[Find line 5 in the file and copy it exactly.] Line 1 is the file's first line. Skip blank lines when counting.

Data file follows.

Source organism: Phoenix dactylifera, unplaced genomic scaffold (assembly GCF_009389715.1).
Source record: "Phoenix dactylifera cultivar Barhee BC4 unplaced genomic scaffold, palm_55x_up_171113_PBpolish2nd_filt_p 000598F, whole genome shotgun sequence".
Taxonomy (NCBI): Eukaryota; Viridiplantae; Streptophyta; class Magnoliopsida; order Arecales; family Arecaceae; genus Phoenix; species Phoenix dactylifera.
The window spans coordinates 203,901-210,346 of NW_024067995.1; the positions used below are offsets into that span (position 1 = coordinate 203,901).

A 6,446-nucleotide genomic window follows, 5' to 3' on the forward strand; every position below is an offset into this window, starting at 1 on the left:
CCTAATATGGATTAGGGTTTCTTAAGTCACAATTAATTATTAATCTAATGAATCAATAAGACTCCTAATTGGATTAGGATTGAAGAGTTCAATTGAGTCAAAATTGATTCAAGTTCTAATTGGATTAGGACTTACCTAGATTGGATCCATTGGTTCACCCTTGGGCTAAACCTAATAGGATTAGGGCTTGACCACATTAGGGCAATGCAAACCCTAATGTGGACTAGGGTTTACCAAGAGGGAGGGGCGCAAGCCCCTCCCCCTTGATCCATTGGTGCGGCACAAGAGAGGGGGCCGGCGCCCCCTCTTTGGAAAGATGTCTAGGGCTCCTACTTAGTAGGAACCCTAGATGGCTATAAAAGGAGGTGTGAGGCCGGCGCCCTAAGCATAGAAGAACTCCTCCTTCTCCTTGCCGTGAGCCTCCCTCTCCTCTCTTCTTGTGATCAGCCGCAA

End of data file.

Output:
A 6,446-nucleotide genomic window follows, 5' to 3' on the forward strand; every position below is an offset into this window, starting at 1 on the left: